New York filmmaker Joshua Z Weinstein took an above-average interest in subway dance performers. (By “above-average,” I mean he glanced up from his newspaper long enough to notice them, which is more than can be said for most of us.)
It’s a good thing he did, too, because he deftly managed to elevate what can often seem an irritating (and invariably loud) performance into something approaching art:
After weeks of calls, I managed to book an afternoon shoot with some of the men, who call themselves the W.A.F.F.L.E. (We Are Family for Life Entertainment) crew: J-Black, Goofy, Boy Aero, Lex Aero, John-O and Sonic. I focused my lens on their hands seizing poles and feet fluttering in the air. As I zoomed in, I noticed that these self-taught artists are not just part of an underground subculture; their graceful moves also evoke a classical ballet.
London mayor Boris Johnson describes meeting New York mayor Michael Bloomberg:
When the mayors met for the first time, Mr. Johnson recalled, Mr. Bloomberg kept talking about trans fats.
“I didn’t know what trans fats were,” Mr. Johnson said, a glint in his eye. “I thought it had something to do with transsexuals, obese transsexuals, or something. Anyway, he made a great deal about that.”
Helena Fitzgerald reflects on her city’s performance during the latest (but most certainly not the last) disaster to befall it:
E. B. White, in his 1949 essay Here is New York, wrote: “No one should come to New York unless he is willing to be lucky.” Obsessively checking twitter, I watched friends and acquaintances, in the midst of disaster, asking plaintively whether bars were open, and where. A photographer I used to know posted a little after midnight, not long after the storm surge’s high tide, that he knew it was dangerous, but he was going to walk over the Williamsburg Bridge to Manhattan to take pictures of the flooding on the Lower East Side and in the East Village. One of the photos shows the FDR drive turned into an unrecognizable river. Another depicts the ConEd center on East 14th, after it had exploded, surrounded by deep, unbroken water, like some kind of science-fiction lighthouse. Walking across the blacked-out bridge, he ran into two people having sex, in the dark, in the middle of the hurricane. “Scared the shit out of me,” he said. But of course, I thought. I wasn’t surprised in the least. Not only because catastrophe, any and all life-threatening events, drive us to affirm life in the most basic way our wanting bodies know how. In any place threatened by a natural disaster, people would have clung to life by having sex in their homes, in bedrooms and living rooms, behind safely closed doors and secured windows. But it didn’t surprise me at all that in this particular city people had thought to put themselves in harm’s way as epically as possible, to go to the very most vulnerable and thrilling center of the disaster — on a bridge, in the dark, over a surging river, at the high point of the hurricane — while they had disaster sex.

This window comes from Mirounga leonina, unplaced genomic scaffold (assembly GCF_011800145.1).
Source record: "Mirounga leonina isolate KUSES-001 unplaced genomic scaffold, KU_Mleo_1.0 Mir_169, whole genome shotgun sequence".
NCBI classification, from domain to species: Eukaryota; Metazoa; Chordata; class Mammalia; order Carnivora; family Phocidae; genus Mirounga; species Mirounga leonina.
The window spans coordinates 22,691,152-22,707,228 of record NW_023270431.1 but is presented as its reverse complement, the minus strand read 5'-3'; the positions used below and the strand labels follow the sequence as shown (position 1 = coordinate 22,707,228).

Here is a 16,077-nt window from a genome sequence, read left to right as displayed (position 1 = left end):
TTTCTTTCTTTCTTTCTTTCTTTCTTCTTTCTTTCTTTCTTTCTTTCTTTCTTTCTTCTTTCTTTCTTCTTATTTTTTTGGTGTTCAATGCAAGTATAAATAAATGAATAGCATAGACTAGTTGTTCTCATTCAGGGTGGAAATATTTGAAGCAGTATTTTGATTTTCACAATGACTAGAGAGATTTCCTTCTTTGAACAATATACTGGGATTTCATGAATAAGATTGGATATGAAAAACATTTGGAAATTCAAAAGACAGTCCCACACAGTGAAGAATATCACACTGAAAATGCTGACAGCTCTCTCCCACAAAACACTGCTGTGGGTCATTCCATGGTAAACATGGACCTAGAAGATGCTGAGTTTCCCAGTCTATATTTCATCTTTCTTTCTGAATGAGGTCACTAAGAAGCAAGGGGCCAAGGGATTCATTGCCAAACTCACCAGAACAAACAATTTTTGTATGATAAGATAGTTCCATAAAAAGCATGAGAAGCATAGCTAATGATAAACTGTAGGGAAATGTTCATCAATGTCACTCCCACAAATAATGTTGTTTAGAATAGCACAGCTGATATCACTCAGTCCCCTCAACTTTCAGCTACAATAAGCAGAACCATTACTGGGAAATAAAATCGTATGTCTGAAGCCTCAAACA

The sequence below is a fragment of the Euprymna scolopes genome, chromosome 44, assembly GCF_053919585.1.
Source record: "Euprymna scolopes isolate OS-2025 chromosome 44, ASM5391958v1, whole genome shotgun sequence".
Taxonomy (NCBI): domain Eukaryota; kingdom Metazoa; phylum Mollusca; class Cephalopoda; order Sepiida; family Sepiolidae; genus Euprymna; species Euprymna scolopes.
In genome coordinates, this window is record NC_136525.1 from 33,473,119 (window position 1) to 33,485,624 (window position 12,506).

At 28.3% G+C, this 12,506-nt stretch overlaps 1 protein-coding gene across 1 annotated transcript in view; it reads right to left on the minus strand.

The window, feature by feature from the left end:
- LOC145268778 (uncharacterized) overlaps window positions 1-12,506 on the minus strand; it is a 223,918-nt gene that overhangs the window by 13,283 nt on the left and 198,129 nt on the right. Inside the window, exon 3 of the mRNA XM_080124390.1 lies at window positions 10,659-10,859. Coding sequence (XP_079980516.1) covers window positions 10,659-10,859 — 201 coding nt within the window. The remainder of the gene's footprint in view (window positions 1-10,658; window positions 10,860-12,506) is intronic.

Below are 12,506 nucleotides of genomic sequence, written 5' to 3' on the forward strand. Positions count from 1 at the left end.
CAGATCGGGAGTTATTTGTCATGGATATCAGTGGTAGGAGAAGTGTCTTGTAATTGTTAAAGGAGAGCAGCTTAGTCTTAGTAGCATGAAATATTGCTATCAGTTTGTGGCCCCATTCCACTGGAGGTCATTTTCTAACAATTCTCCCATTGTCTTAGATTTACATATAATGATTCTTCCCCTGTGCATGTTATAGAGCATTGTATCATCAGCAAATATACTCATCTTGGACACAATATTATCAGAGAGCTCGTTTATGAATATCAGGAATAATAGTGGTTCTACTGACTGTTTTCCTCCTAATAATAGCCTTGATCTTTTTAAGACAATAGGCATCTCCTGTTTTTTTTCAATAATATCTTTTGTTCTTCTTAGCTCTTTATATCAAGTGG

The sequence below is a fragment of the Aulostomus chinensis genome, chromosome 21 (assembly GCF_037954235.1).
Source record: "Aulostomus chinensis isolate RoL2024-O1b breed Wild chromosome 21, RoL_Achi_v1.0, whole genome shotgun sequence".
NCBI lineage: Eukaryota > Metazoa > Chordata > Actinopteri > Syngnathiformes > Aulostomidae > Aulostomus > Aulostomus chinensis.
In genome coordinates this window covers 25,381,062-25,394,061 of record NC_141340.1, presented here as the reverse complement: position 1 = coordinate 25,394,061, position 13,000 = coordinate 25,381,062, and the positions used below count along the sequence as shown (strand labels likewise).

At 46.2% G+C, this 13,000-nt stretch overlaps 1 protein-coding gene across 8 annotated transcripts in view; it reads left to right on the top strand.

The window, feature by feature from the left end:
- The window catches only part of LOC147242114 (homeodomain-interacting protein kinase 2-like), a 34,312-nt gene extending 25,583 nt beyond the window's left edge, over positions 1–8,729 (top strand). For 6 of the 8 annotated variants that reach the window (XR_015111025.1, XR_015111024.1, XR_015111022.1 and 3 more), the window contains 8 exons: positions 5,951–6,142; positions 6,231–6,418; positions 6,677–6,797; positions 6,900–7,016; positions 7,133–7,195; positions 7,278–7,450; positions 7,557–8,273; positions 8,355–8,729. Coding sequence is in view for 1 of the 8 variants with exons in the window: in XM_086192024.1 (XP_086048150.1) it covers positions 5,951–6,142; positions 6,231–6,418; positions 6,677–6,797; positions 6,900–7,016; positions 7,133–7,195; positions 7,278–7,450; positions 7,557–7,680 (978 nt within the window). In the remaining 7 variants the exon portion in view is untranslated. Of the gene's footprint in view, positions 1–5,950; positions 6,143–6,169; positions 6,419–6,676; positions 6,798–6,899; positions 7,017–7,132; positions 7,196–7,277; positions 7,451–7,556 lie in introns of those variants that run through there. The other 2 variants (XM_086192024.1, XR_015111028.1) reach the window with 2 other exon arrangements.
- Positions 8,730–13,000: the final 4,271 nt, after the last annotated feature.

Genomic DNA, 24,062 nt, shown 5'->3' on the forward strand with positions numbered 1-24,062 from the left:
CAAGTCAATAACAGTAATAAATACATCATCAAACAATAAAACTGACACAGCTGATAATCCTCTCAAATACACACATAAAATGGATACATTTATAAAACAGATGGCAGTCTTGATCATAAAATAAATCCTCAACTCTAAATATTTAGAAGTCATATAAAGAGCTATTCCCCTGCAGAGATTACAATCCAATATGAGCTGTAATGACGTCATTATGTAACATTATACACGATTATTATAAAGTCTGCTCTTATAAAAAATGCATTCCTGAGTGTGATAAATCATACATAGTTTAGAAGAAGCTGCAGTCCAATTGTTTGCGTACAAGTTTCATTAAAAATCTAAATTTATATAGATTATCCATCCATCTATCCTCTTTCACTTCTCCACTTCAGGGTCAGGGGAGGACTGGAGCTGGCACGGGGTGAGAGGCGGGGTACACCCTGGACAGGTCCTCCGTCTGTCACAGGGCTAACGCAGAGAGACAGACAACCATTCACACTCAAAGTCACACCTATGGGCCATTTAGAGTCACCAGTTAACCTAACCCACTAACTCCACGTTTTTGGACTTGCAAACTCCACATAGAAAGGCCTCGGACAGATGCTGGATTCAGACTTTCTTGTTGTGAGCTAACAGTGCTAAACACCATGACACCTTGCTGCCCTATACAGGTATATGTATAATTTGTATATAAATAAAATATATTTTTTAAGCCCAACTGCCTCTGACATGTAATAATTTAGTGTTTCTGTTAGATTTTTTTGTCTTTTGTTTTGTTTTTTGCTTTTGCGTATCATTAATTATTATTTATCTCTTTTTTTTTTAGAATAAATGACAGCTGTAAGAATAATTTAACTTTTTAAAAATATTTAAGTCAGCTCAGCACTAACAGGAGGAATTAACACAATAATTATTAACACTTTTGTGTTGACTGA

“Willing to be lucky” is one way to talk about a city full of people more committed to being interesting than to being safe or happy. This unhinged, adrenaline-addicted prioritizing persists despite any gentrification, beyond any safe neighborhoods. I understood the impulse to go outside and have sex on the bridge in the middle of the hurricane, because it’s an exaggerated version of the impulse to move to New York at all. This place is a city full of unnecessary danger and difficulty, and to move here on purpose is neither logical nor sane. It is not exactly responsible to want everything to be this exciting at every moment. In the same way, it was not exactly responsible or noble of me to feel a thrill when I imagine these dangers turning the city back into something like what my parents experienced. But I admit I felt it anyway.
A literary map of New York: